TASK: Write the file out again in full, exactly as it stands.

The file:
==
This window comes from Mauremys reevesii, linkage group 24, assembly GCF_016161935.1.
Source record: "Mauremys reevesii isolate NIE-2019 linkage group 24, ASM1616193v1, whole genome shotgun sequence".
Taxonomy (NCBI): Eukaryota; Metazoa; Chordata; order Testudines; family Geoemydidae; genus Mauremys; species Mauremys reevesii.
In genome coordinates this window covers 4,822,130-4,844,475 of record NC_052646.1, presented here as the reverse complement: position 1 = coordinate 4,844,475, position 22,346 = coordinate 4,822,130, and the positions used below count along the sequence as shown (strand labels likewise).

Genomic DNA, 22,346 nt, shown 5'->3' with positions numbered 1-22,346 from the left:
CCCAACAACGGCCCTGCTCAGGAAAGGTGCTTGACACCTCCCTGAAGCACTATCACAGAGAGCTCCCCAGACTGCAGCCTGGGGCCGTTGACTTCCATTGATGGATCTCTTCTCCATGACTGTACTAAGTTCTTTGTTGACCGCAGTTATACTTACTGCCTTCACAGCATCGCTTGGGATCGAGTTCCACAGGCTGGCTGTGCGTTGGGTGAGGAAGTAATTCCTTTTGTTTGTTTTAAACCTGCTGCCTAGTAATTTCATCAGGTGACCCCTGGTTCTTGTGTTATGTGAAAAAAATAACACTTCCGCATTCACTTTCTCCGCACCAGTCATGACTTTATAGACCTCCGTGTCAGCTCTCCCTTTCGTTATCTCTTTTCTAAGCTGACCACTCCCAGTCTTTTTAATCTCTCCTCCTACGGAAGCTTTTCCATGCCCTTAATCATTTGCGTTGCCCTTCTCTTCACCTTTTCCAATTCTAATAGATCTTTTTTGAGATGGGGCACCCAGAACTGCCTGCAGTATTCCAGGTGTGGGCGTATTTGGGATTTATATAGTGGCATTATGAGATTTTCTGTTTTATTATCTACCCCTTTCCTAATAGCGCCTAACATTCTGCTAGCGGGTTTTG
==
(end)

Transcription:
This window comes from Mauremys reevesii, linkage group 24, assembly GCF_016161935.1.
Source record: "Mauremys reevesii isolate NIE-2019 linkage group 24, ASM1616193v1, whole genome shotgun sequence".
Taxonomy (NCBI): Eukaryota; Metazoa; Chordata; order Testudines; family Geoemydidae; genus Mauremys; species Mauremys reevesii.
In genome coordinates this window covers 4,822,130-4,844,475 of record NC_052646.1, presented here as the reverse complement: position 1 = coordinate 4,844,475, position 22,346 = coordinate 4,822,130, and the positions used below count along the sequence as shown (strand labels likewise).

Genomic DNA, 22,346 nt, shown 5'->3' with positions numbered 1-22,346 from the left:
CCCAACAACGGCCCTGCTCAGGAAAGGTGCTTGACACCTCCCTGAAGCACTATCACAGAGAGCTCCCCAGACTGCAGCCTGGGGCCGTTGACTTCCATTGATGGATCTCTTCTCCATGACTGTACTAAGTTCTTTGTTGACCGCAGTTATACTTACTGCCTTCACAGCATCGCTTGGGATCGAGTTCCACAGGCTGGCTGTGCGTTGGGTGAGGAAGTAATTCCTTTTGTTTGTTTTAAACCTGCTGCCTAGTAATTTCATCAGGTGACCCCTGGTTCTTGTGTTATGTGAAAAAAATAACACTTCCGCATTCACTTTCTCCGCACCAGTCATGACTTTATAGACCTCCGTGTCAGCTCTCCCTTTCGTTATCTCTTTTCTAAGCTGACCACTCCCAGTCTTTTTAATCTCTCCTCCTACGGAAGCTTTTCCATGCCCTTAATCATTTGCGTTGCCCTTCTCTTCACCTTTTCCAATTCTAATAGATCTTTTTTGAGATGGGGCACCCAGAACTGCCTGCAGTATTCCAGGTGTGGGCGTATTTGGGATTTATATAGTGGCATTATGAGATTTTCTGTTTTATTATCTACCCCTTTCCTAATAGCGCCTAACATTCTGCTAGCGGGTTTTG